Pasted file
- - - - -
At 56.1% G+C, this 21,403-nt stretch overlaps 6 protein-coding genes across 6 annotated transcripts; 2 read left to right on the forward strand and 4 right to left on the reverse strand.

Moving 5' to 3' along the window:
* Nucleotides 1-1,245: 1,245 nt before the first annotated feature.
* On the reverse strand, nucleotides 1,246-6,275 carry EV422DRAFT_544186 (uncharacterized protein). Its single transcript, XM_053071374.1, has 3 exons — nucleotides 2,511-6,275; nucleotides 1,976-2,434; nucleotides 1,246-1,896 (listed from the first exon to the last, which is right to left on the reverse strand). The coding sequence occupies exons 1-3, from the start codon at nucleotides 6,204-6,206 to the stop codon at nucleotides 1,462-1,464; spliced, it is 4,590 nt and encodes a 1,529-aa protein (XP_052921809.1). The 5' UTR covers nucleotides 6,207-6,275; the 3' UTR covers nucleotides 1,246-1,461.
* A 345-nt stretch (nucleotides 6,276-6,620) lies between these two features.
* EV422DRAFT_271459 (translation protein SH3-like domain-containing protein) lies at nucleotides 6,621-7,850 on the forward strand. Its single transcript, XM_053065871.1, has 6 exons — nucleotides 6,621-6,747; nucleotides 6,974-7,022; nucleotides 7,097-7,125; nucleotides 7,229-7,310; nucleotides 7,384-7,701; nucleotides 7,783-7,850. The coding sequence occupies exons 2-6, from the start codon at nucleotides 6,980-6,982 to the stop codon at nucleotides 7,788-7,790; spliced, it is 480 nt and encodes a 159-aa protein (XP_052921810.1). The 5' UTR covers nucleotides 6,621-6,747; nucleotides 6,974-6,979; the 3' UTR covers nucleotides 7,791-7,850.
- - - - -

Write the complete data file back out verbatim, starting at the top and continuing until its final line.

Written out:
At 56.1% G+C, this 21,403-nt stretch overlaps 6 protein-coding genes across 6 annotated transcripts; 2 read left to right on the forward strand and 4 right to left on the reverse strand.

Moving 5' to 3' along the window:
* Nucleotides 1-1,245: 1,245 nt before the first annotated feature.
* On the reverse strand, nucleotides 1,246-6,275 carry EV422DRAFT_544186 (uncharacterized protein). Its single transcript, XM_053071374.1, has 3 exons — nucleotides 2,511-6,275; nucleotides 1,976-2,434; nucleotides 1,246-1,896 (listed from the first exon to the last, which is right to left on the reverse strand). The coding sequence occupies exons 1-3, from the start codon at nucleotides 6,204-6,206 to the stop codon at nucleotides 1,462-1,464; spliced, it is 4,590 nt and encodes a 1,529-aa protein (XP_052921809.1). The 5' UTR covers nucleotides 6,207-6,275; the 3' UTR covers nucleotides 1,246-1,461.
* A 345-nt stretch (nucleotides 6,276-6,620) lies between these two features.
* EV422DRAFT_271459 (translation protein SH3-like domain-containing protein) lies at nucleotides 6,621-7,850 on the forward strand. Its single transcript, XM_053065871.1, has 6 exons — nucleotides 6,621-6,747; nucleotides 6,974-7,022; nucleotides 7,097-7,125; nucleotides 7,229-7,310; nucleotides 7,384-7,701; nucleotides 7,783-7,850. The coding sequence occupies exons 2-6, from the start codon at nucleotides 6,980-6,982 to the stop codon at nucleotides 7,788-7,790; spliced, it is 480 nt and encodes a 159-aa protein (XP_052921810.1). The 5' UTR covers nucleotides 6,621-6,747; nucleotides 6,974-6,979; the 3' UTR covers nucleotides 7,791-7,850.